For those who prefer to holster their weapon in an actual holster that covers the trigger, consider a holster made by Greg Purcell of DC Holsters. A locksmith by trade who carries a concealed pistol, Greg found that the constant bending and moving that his work required made carrying pistol downright uncomfortable and unworkable. As such, Greg decided to design his own tuckable holster out of Kydex and leather. Word spread and a secondary business was born.

I tried the DC holster using my friend’s Glock 19 and found it to be one of the most comfortable I’ve ever worn. The best spot for it on me was at the four o’clock position. The Glock slid in easily and snapped in securely, the molded Kydex taking a firm hold on the Glock’s triggerguard. The leather helped distribute the weight across an area greater than just the point at which the belt clip attaches to my belt, adding to the comfort. Regardless of the temperature or setting, the leather never felt hot, never caused me to sweat, and generally held the Glock 19 in place very well. I could even carry the Glock 19 with the Clipdraw installed.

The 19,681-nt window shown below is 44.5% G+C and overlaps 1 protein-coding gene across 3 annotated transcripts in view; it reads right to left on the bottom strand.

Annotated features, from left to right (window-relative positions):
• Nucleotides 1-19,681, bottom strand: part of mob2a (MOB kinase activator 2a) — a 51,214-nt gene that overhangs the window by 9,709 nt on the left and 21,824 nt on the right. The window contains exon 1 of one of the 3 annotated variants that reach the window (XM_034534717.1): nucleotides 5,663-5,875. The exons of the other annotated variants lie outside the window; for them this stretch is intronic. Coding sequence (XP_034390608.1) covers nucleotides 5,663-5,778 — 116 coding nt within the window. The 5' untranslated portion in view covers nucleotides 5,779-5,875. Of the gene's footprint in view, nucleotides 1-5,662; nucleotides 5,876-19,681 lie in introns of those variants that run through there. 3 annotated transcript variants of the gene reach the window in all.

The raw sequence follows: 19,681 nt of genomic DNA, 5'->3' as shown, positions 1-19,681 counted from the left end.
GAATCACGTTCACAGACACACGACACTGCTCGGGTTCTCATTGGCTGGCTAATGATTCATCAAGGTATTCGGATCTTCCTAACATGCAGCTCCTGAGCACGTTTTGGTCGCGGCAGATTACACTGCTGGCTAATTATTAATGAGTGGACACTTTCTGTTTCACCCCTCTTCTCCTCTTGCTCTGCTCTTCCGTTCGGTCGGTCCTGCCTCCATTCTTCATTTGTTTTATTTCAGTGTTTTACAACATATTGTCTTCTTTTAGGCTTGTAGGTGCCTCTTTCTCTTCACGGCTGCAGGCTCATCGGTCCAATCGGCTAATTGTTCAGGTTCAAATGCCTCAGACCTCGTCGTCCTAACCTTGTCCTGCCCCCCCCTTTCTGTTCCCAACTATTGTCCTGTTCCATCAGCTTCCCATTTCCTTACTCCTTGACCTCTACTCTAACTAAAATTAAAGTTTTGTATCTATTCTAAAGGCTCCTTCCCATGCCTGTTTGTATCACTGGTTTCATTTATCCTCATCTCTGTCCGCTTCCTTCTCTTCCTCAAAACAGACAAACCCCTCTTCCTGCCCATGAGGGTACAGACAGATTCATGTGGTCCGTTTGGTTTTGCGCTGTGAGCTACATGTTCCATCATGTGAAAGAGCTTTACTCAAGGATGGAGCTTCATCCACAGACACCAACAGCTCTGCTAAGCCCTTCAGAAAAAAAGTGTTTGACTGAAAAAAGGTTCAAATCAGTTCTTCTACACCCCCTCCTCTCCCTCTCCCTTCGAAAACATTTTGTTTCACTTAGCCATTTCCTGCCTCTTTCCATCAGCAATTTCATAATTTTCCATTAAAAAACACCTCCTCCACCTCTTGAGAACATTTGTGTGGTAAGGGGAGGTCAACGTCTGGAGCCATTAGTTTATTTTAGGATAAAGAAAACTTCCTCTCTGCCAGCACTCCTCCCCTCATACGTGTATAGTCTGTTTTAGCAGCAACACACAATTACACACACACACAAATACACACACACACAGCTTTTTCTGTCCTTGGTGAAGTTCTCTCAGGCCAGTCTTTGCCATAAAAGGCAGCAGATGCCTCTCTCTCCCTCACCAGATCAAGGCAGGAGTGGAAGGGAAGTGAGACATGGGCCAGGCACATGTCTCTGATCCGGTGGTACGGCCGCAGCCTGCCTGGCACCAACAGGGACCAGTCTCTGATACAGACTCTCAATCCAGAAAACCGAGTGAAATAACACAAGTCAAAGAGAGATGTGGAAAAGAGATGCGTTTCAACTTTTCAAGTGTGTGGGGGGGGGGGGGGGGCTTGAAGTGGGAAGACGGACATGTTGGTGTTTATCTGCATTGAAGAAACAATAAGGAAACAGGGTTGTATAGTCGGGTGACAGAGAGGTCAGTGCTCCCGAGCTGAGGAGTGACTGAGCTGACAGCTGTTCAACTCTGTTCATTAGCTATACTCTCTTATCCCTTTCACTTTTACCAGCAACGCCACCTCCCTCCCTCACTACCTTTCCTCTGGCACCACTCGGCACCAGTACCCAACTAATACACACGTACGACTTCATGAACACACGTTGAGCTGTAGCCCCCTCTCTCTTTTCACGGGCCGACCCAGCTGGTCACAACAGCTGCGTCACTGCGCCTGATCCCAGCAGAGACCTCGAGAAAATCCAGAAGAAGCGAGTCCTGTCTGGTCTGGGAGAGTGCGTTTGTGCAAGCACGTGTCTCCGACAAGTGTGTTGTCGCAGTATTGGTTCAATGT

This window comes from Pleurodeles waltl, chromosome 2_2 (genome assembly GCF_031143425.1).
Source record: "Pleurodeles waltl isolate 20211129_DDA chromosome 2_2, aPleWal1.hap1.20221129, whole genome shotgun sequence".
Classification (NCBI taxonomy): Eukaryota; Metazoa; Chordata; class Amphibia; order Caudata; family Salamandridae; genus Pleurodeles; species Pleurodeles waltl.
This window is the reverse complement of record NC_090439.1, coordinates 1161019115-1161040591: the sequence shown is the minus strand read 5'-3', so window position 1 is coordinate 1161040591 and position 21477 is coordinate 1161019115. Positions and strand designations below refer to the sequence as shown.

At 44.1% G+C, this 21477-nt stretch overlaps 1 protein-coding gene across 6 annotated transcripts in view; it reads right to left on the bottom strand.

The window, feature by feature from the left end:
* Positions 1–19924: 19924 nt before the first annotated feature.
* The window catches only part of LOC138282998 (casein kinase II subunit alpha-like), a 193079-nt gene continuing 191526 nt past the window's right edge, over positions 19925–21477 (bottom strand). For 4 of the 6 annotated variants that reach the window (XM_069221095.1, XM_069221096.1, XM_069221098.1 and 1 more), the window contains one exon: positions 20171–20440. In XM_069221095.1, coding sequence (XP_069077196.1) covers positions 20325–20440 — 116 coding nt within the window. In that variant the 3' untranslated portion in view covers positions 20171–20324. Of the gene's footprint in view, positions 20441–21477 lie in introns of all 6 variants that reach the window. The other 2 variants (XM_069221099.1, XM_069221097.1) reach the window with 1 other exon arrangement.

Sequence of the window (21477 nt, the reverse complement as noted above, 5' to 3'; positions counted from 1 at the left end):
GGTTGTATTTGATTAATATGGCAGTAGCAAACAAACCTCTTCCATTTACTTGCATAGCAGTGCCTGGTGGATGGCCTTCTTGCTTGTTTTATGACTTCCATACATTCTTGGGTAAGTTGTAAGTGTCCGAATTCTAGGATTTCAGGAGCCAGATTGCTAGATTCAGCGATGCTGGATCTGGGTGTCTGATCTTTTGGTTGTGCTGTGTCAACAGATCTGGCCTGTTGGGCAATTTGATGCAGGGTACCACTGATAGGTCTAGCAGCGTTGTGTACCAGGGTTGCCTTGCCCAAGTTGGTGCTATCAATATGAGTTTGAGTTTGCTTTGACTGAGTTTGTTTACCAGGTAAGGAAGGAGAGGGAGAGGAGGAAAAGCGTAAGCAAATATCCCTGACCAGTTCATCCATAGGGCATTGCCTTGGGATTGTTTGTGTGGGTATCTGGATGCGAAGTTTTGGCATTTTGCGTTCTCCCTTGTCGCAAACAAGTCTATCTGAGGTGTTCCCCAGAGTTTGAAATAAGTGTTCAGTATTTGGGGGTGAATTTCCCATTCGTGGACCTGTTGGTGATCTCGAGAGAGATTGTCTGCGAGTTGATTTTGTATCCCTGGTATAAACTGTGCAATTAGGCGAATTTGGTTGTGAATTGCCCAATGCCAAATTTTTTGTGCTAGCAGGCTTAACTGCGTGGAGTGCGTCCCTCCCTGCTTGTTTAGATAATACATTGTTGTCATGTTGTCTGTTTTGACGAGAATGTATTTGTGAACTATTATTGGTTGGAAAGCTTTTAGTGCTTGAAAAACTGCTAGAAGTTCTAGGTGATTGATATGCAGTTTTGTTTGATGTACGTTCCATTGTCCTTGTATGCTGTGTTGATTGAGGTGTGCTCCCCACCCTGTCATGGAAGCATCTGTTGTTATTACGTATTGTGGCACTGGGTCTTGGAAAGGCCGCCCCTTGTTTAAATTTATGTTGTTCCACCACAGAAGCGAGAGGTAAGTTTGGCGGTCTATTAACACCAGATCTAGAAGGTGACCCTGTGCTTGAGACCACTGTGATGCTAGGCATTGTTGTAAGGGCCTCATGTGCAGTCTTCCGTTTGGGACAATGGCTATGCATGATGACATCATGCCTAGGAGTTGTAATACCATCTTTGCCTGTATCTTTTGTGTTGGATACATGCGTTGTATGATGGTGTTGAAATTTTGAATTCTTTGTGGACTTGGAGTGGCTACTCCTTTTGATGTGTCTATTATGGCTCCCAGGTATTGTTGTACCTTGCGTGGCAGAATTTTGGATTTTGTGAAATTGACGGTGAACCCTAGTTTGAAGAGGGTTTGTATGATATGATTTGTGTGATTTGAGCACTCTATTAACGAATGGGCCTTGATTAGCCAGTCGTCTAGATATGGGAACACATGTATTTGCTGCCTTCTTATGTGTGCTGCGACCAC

I did have to warm up and reform the Kydex that was directly over the front sight as it was rubbing against the sight when unholstering the Glock. This procedure took about 30 seconds with an automatic lighter and a metal rod to re-form the heated Kydex. Other than that minor fix and breaking the $200 threshold, the DC Holster was a perfect match for the Glock 19.

Cost: $65.50 shipped


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  1. FWIW I believe the clipdraw is a horrendous idea on its own. Most would agree that for a gun to be useful it should be loaded, and the primary purpose of a good holster is to protect the trigger. The Clipdraw concept attempts to legitimize “Mexican” carry, and does so in a pretty unfortunate way. The “Saf-T-Blok” is a poor choice too, since disengaging it requires putting one’s finger in the trigger guard. In my opinion, the only way to safely AND effectively use something like the clipdraw would be along with a trigger guard like Raven Concealment’s VanGuard holster.